Saturday, 20 August 2016

Scottish nationalists reject what we share and what we are


There is a pattern to conversations with Scottish nationalists online. At some point the same old arguments are repeated. It is these arguments above all that mean that there is very little common ground between Pro UK people in Scotland and those who would prefer that Scotland became a sovereign independent nation state.

One of the reasons that it is so difficult to interact with Scottish nationalists is that they speak a different language to the rest of us. I don’t mean that they try to write in Gaelic or in Scottish dialect, though some of them do. What I mean is that certain ordinary words are used quite differently by Pro UK people and their opponents. The words that are most contentious are “country”, “nation”, “United Kingdom”, “Britain” and “British”. It’s because we have no agreement on these words that we cannot hold a civil conversation with each other.




I have long argued that when we use words like “country” and nation” we do so in different senses. Scotland correctly is called a country and a nation, but it is not a country or nation in the way that the United Kingdom is nor indeed in the way that France or Japan are. Scotland is not a sovereign, independent nation state. This is all very straightforward. But crucially Scottish nationalists deny something that is self-evidently true, that the United Kingdom is a country in the same way that France is, while asserting something that is self-evidently false that Scotland already is a country in the way that France is. This means that they continually beg the question or assume what they are trying to prove.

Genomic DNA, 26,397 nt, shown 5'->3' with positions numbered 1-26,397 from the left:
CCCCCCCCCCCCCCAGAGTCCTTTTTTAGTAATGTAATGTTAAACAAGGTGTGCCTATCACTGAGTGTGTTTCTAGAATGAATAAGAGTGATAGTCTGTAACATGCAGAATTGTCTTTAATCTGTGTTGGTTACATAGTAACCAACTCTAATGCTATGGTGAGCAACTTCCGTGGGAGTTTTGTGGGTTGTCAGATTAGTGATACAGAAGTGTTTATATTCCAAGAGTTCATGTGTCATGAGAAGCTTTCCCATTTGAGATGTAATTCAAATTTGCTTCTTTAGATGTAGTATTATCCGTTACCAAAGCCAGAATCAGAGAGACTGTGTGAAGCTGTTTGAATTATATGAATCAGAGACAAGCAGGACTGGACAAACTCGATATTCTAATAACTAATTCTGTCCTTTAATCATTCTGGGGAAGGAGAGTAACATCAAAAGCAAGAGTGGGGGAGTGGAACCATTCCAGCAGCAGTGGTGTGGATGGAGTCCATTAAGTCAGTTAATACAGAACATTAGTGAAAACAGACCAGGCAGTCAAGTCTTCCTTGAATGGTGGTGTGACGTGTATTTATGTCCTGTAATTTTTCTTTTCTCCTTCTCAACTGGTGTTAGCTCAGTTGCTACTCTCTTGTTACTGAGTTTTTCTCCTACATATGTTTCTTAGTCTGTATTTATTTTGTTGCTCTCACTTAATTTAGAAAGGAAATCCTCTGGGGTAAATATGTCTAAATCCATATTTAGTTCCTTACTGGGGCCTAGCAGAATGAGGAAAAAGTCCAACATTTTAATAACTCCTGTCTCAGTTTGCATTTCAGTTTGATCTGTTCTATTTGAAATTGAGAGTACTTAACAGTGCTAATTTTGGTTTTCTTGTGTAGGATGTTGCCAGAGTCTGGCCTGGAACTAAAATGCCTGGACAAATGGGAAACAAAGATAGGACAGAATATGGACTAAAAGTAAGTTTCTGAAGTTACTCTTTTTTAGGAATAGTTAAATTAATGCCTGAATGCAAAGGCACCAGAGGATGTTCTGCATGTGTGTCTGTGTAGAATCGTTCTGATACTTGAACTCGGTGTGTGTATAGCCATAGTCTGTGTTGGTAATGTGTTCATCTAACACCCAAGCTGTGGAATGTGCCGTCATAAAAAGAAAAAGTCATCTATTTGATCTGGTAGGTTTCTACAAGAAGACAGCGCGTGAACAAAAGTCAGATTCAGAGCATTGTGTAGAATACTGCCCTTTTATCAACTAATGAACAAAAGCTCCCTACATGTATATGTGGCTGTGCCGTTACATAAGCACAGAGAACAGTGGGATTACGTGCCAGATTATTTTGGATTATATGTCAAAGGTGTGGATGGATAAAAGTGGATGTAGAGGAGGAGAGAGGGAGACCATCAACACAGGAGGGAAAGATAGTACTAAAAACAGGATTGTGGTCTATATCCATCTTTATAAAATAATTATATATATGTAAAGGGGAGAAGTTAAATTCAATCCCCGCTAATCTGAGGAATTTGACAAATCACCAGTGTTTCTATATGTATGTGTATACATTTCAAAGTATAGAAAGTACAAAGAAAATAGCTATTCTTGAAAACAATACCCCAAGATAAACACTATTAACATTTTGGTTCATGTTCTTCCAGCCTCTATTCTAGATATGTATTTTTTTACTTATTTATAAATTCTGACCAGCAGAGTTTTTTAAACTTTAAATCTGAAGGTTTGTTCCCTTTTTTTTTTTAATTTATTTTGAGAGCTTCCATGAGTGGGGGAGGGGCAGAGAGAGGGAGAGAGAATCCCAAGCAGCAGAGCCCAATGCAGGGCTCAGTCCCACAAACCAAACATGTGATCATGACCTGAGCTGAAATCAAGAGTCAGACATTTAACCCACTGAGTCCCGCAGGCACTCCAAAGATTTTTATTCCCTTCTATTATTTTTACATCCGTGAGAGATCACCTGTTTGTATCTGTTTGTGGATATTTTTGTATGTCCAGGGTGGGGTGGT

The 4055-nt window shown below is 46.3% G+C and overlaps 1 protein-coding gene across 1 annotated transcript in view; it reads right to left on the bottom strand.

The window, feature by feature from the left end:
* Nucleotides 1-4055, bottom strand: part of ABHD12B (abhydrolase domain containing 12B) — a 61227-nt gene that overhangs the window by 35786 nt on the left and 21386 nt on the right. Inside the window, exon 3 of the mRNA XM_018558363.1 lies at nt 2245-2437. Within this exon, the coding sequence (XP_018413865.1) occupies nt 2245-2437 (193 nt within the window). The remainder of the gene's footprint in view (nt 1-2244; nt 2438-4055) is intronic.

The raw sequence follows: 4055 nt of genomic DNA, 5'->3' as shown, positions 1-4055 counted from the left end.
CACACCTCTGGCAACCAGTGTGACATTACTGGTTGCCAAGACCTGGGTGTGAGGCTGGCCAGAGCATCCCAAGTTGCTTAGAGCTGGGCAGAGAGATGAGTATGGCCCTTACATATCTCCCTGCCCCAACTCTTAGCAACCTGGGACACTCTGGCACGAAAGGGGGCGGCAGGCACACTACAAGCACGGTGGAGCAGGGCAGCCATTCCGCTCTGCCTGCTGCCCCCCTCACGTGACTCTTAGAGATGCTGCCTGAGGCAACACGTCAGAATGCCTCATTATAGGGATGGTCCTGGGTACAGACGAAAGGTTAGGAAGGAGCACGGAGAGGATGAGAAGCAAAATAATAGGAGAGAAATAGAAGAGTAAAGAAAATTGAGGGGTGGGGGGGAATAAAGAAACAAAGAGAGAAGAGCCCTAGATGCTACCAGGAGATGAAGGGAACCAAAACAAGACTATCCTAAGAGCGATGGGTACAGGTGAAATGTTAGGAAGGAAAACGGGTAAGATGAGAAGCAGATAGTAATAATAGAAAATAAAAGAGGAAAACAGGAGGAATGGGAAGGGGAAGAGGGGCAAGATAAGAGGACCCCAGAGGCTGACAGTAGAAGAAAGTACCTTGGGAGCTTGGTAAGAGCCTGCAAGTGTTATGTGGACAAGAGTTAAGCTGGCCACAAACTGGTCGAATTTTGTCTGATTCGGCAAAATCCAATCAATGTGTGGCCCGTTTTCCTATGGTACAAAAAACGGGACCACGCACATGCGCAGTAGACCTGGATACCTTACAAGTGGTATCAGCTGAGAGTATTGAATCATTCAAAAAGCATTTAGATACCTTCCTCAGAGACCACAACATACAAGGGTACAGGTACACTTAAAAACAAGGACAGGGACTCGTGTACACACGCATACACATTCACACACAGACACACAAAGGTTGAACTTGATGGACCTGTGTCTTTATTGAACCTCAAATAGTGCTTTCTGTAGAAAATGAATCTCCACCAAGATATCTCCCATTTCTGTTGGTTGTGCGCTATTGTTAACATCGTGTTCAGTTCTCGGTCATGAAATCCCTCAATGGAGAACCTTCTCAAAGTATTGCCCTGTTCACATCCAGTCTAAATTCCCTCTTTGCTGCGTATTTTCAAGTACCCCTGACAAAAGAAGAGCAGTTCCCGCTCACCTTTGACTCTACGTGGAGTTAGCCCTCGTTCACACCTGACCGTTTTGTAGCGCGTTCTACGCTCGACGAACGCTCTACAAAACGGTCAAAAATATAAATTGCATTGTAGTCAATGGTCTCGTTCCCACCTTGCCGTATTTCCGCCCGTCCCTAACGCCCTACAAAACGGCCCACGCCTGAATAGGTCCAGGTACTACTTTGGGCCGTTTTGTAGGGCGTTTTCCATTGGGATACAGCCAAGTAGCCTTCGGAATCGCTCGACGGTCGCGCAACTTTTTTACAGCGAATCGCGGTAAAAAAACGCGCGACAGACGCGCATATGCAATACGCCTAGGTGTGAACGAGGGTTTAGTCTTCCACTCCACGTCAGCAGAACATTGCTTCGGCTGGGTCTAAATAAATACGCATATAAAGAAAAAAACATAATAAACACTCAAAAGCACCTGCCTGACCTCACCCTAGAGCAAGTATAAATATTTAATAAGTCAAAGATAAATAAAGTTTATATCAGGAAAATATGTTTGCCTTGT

When I point out that in any democracy a part will sometimes vote differently to the whole and that this would also be the case in an independent Scotland, I always find the same objection made, but Scotland is a country. Quite so. But this argument only has any force if Scotland were already an independent nation state. In the United Kingdom we have national elections that cover the whole of our country. In this context it makes no more difference that five million people in Scotland vote differently to the UK as a whole than that five million people in Yorkshire vote differently. Why are the rights of people from Yorkshire less important than those from Scotland? Ah, because Scotland is a country, but Yorkshire is not. But this would only matter if the relationship between the parts of the UK were international. It would only matter if when I travelled from England into Scotland I were crossing an international border and going abroad. Given that our relationship remains national it is simply unjustified to point out that Scotland is a country in order to complain about election results we don’t like.